The term alcohol abuse is a pattern of drinking in which alcohol consumption affects a person's health, has a negative impact on their relationships and gets in their way of fulfilling important responsibilities. People who abuse alcohol for an extended period of time risk alcohol dependence (alcoholism). Alcohol abuse is very serious because even though a person may not be addicted to alcohol their drinking has a negative impact on their life. The abuse of alcohol can lead to driving under the influence (DUI), relationship problems, school or career problems or other legal problems associated with alcohol use.
Alcohol addiction and alcoholism are also known as alcohol dependence. When a person is dependent on alcohol they're not able to limit their drinking and are unable to stop on their own without experiencing cravings and withdrawal symptoms. No matter how much a person's consumption of alcohol affects their physical and emotional health, relationships and other important areas of their life, they continue to drink if they're addicted to alcohol.
Another pattern of consuming alcohol is called binge drinking which many teens and young adults commonly do today. When a person binge drinks they consume enough alcohol in a 2 hour period of time in which their blood alcohol level reaches 0.08% and higher. According to NIAAA this is about 5 drinks for a man and about 4 drinks for a woman. Many teens and college students binge drink while socializing today and unfortunately a lot of them are getting behind the wheel and putting their lives and everyone on the road's lives in jeopardy. When a person consumes a large amount of alcohol in a couple hours' time they also risk alcohol poisoning which they could die from. Binge drinking can also eventually lead to addiction and alcoholism in the future.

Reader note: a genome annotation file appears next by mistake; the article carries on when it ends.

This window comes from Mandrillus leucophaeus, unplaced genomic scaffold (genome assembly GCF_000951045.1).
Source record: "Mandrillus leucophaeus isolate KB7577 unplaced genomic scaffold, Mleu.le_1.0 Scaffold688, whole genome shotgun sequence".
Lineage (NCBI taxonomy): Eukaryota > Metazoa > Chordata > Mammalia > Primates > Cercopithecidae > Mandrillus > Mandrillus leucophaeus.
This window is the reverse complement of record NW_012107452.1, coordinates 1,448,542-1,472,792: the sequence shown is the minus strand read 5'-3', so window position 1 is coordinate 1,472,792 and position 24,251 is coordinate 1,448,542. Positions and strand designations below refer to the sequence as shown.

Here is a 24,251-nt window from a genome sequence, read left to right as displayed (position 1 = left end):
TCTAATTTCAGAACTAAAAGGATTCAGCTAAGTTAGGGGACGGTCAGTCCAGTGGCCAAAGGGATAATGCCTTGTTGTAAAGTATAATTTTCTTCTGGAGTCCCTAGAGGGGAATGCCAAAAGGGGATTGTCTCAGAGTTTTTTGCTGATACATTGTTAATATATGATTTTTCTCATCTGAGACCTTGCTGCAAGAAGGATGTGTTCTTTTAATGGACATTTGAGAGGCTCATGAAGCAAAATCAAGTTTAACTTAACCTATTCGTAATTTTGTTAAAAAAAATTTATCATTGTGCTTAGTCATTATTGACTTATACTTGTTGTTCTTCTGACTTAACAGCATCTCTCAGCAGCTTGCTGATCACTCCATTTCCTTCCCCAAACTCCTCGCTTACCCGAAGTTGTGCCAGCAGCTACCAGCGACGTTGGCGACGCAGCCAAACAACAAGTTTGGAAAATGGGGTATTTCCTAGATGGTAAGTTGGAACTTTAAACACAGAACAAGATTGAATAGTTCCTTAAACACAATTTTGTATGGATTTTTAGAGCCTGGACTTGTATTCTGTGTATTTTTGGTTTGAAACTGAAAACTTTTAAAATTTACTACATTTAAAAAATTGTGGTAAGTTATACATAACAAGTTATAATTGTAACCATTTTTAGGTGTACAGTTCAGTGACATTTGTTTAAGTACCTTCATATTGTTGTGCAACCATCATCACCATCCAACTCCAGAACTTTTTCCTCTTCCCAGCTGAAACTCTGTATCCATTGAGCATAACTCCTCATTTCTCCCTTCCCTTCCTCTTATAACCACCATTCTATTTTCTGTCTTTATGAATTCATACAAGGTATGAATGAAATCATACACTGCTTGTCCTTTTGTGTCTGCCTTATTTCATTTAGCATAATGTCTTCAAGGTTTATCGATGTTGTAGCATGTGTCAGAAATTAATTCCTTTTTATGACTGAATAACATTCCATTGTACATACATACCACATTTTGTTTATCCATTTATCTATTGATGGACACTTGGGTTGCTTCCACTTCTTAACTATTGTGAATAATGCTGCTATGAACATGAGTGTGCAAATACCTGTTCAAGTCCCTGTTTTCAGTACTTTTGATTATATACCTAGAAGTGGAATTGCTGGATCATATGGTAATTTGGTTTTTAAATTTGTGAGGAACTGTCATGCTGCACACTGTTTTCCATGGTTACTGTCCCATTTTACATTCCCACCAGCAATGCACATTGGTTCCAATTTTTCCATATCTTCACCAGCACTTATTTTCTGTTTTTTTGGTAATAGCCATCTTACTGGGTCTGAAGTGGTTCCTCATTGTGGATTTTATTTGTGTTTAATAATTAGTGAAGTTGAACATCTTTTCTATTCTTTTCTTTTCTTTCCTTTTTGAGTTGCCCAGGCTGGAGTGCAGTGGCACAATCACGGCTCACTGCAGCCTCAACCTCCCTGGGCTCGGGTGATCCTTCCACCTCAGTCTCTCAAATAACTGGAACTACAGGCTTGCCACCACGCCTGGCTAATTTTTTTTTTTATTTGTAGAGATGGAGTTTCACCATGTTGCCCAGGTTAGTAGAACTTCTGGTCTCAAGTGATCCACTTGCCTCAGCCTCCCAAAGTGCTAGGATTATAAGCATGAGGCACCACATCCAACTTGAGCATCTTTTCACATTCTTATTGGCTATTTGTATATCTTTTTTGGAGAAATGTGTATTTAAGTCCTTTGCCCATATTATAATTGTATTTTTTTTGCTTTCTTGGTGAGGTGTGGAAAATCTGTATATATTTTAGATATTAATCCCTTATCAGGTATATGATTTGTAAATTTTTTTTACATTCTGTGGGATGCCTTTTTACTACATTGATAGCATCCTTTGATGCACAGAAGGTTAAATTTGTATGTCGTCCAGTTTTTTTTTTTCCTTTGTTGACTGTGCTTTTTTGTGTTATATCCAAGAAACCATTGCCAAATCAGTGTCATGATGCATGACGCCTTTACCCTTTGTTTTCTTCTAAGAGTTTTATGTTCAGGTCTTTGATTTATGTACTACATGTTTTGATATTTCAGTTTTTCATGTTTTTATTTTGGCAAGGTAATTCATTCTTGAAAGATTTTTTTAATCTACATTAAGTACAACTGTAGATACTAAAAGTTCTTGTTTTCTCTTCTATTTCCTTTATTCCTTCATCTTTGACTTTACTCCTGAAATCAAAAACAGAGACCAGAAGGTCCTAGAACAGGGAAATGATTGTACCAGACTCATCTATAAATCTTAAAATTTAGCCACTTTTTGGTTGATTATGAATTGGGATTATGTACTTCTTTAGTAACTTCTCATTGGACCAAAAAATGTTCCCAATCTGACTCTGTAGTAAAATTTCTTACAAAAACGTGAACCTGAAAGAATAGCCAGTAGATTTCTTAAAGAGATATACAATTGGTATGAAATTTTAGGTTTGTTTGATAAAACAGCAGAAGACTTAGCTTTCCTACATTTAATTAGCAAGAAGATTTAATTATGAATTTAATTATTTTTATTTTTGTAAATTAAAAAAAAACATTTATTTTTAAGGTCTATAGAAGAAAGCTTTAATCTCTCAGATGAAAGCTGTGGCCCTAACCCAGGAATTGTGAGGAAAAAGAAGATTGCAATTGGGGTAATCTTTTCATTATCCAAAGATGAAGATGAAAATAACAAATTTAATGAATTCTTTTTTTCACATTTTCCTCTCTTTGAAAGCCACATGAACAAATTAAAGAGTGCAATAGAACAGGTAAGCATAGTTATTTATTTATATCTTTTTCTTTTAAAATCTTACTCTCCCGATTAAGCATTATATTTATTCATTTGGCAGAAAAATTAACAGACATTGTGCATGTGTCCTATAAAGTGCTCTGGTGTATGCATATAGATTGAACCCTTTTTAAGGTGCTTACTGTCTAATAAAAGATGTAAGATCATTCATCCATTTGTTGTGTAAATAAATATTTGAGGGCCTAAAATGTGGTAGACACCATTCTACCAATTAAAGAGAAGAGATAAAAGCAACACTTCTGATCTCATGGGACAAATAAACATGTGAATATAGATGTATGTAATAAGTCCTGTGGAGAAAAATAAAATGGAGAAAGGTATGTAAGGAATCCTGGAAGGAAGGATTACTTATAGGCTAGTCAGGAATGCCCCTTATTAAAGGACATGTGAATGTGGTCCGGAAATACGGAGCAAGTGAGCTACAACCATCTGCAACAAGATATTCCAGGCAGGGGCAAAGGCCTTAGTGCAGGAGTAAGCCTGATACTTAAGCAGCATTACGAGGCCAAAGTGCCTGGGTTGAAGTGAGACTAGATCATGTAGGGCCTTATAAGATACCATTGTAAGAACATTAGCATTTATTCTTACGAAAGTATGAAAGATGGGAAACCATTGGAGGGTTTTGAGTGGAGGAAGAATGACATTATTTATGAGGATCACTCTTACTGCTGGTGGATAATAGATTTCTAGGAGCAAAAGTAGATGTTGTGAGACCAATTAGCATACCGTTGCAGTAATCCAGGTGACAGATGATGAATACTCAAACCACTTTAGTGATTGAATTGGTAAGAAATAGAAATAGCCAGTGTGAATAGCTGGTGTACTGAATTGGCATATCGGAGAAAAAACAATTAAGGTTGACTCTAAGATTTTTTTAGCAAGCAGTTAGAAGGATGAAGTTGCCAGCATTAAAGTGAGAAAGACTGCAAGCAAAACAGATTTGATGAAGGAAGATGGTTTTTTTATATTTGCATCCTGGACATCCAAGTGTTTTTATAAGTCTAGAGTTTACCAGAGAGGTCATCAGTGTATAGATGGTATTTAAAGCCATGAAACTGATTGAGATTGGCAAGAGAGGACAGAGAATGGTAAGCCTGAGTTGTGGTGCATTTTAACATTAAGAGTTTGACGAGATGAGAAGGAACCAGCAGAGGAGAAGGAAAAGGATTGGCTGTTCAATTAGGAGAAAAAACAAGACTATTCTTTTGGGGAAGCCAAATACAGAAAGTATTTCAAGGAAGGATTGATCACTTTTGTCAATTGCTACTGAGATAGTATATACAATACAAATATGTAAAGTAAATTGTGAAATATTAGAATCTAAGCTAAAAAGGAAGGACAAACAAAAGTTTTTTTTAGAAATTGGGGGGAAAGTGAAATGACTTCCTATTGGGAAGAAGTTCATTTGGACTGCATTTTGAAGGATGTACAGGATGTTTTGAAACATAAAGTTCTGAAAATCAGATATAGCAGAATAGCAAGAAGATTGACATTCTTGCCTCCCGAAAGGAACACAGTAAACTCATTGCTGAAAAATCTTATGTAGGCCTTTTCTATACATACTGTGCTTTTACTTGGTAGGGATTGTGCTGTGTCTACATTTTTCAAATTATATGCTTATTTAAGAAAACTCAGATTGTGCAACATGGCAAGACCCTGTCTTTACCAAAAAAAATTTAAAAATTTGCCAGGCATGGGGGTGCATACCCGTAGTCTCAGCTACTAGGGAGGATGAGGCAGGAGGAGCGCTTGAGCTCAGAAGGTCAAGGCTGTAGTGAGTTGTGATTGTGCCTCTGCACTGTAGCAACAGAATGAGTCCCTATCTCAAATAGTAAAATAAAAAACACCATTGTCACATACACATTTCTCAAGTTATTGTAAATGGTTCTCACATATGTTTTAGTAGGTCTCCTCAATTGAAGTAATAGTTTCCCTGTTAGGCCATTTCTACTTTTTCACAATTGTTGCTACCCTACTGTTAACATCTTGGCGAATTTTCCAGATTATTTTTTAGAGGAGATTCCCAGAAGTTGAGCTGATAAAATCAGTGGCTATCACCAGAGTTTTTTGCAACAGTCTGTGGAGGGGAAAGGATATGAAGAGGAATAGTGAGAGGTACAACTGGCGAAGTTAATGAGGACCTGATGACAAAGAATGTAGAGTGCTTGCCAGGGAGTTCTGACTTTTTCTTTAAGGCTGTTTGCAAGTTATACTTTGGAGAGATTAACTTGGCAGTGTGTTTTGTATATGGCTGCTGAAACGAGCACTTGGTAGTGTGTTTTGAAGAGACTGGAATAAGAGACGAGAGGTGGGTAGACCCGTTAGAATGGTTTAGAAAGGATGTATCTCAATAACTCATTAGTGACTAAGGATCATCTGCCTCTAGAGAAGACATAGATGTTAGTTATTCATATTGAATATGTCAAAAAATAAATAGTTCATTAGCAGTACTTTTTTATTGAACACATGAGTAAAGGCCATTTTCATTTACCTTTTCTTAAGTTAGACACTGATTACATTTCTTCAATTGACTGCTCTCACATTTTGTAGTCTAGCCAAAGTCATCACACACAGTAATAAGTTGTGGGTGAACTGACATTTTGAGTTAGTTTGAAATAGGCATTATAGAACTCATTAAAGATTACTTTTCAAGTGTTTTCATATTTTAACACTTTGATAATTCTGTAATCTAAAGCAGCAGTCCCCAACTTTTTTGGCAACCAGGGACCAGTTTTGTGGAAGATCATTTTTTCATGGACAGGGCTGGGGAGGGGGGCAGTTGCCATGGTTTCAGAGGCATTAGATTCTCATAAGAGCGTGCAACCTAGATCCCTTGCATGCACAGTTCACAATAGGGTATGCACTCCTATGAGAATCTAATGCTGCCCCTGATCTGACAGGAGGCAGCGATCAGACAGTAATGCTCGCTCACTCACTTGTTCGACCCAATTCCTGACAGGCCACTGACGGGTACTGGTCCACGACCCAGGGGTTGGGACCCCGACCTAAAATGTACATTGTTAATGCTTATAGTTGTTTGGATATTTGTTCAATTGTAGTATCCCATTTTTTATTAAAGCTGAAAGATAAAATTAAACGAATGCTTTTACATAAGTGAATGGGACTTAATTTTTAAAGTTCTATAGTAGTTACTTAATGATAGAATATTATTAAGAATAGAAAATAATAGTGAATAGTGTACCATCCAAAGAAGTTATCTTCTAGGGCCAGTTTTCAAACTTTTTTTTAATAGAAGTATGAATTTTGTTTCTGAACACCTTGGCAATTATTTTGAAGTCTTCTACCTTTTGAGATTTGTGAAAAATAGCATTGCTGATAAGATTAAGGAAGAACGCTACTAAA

Withdrawal Symptoms Associated With Alcohol Dependence
The intensity and duration of withdrawal symptoms experienced when a person stops drinking if they're addicted to alcohol varies for from person to person. It depends on the individuals overall health, how heavily they consumed alcohol and how long they actively drank before they stopped. Alcohol dependence withdrawal symptoms include alcohol cravings, nausea, trembling, shakiness, anxiety, nervousness and sweating.
Alcoholism (Alcohol Dependence)
Most active alcoholics truly believe they're in control of their drinking and that they can stop whenever they want to and some recovering alcoholics think some day they will be able drink in moderation. Alcoholism is a chronic disease that never goes away but a person can successfully learn how to manage their recovery on a daily basis. Thousands of people have stopped drinking for long periods of time and for various reasons, started drinking again (relapsed). They soon learn that they will never be able to limit their use of alcohol in the future because of their alcohol dependence but that they can learn how to maintain their daily sobriety.
There's no cure for alcoholism but with the right form of treatment and support a person can learn how to manage their alcohol addiction and be in control of their future living an alcohol free lifestyle. Everyone's path of recovery from alcohol dependence is different so it's extremely important that a person seeking help for alcoholism or alcohol abuse finds a recovery program that's individually suited for them.